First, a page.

The center also hosted the 2009 Soul Train Music Awards, the first held outside of the Los Angeles area.
On March 14, 2008, a tornado struck Atlanta, including the downtown area. The Georgia World Congress Center was heavily damaged by the storm, including roof and water damage. In addition to rain pouring in from the holes in the roof, there was also water damage from the sprinkler system and broken water pipes. The extent of the damage led to the cancellation of immediate events. After the disaster, a letter was posted on the GWCC's website detailing the closure of the GWCC. However, the facility along with the nearby Georgia Dome was able to be repaired enough to host the FIRST Robotics World Championship during the dates of April 18-20. The Georgia Dome and the Congress Center were also ready in time for the International Career Development Conference (ICDC) run by DECA, an association of marketing students from around the country. FBLA-PBL, a student business organization, held its opening and closing sessions for the National Leadership Conference in 2008 there. The tornado was the first to hit the downtown area since weather record keeping began in the 1880s. FBLA-PBL once again held their FBLA National Leadership Conference in the Congress Center in 2016 for Opening and Closing Session, with over 12,000 attendees. DECA once again held their DECA International Career Development Conference (ICDC) in 2018 in the facility, with over 19,000 attendees.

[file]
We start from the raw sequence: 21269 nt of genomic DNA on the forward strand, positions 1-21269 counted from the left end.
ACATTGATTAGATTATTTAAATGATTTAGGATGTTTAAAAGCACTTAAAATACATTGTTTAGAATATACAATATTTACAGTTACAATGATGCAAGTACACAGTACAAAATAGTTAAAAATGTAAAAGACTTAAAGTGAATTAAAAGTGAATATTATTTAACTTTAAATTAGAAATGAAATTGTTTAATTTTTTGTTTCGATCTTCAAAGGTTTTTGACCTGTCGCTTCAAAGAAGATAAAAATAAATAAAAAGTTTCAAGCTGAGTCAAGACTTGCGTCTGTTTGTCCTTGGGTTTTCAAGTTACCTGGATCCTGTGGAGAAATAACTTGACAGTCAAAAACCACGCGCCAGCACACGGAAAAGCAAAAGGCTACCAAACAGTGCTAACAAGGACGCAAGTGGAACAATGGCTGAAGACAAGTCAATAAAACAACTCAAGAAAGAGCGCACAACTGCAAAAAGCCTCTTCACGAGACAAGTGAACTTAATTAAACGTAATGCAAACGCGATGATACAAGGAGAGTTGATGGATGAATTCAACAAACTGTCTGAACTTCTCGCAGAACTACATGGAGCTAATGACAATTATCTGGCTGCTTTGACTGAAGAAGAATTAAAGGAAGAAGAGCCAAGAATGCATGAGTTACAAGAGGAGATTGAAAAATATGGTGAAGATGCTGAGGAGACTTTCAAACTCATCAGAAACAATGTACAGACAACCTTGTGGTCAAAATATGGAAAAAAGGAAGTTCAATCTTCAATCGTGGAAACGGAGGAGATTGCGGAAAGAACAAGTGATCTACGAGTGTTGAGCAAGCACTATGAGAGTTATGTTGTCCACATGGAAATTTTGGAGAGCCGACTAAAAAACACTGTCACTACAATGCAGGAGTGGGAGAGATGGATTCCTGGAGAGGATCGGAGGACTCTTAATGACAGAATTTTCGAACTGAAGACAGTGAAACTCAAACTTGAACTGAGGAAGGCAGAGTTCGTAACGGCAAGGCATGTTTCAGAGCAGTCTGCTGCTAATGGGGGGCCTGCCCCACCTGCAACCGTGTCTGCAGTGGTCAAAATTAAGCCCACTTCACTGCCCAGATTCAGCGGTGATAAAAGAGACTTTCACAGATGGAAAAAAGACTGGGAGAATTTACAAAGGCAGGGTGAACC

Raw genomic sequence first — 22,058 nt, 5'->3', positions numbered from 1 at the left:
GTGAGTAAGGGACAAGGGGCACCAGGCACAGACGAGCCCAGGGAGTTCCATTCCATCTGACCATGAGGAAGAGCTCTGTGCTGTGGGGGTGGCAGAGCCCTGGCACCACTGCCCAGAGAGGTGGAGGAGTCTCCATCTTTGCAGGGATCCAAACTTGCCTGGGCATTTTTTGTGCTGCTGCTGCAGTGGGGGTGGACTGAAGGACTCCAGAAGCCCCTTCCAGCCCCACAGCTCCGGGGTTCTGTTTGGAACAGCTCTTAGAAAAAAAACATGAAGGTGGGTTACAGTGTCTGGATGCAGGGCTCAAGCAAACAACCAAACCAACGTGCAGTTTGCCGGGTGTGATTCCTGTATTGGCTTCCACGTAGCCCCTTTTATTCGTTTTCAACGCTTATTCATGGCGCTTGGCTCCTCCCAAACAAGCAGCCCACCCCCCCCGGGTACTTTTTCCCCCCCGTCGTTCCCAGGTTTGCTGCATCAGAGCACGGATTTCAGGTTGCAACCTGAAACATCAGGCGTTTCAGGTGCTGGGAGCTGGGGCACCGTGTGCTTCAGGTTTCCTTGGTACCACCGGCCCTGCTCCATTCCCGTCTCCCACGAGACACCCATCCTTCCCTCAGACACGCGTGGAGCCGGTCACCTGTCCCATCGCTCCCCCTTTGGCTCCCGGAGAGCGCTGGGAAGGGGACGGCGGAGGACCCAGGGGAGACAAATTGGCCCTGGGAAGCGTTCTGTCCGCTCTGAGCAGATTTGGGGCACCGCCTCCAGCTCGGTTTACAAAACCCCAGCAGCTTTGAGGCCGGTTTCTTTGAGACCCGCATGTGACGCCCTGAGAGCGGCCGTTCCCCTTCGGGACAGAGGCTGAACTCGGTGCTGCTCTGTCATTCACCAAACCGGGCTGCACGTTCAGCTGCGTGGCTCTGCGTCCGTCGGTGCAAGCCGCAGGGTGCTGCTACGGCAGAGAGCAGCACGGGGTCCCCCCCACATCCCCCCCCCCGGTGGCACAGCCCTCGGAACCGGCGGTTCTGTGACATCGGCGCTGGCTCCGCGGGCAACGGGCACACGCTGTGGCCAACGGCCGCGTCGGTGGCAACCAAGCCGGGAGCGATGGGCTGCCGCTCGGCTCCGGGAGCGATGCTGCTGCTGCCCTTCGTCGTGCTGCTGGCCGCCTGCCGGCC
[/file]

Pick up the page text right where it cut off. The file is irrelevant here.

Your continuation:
On April 12, 2020, state officials announced plans to convert a portion of the GWCC into a temporary 200-bed hospital in response to the COVID-19 pandemic in Georgia. The temporary hospital will treat coronavirus patients with mild to moderate symptoms, allowing area hospitals to allocate its resources towards treating critical patients, specifically those requiring ventilators.